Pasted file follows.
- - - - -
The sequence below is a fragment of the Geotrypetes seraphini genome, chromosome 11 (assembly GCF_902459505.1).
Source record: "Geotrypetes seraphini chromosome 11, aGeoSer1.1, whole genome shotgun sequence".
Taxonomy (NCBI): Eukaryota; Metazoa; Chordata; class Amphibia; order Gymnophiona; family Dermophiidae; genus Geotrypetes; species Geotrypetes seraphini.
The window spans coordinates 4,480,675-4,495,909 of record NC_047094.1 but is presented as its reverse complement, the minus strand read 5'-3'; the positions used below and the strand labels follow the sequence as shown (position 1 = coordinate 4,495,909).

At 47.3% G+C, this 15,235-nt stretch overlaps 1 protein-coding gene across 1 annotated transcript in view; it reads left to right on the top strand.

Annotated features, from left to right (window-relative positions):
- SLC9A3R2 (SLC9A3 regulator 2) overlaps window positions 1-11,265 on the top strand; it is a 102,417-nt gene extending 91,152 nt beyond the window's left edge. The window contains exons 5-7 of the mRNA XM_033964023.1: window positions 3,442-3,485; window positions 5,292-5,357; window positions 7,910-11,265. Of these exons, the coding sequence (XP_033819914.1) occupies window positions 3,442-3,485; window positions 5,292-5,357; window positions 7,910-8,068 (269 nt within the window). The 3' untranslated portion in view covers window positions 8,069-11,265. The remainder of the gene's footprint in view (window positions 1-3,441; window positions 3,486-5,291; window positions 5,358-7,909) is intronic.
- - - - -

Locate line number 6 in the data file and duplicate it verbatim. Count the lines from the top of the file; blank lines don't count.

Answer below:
Annotated features, from left to right (window-relative positions):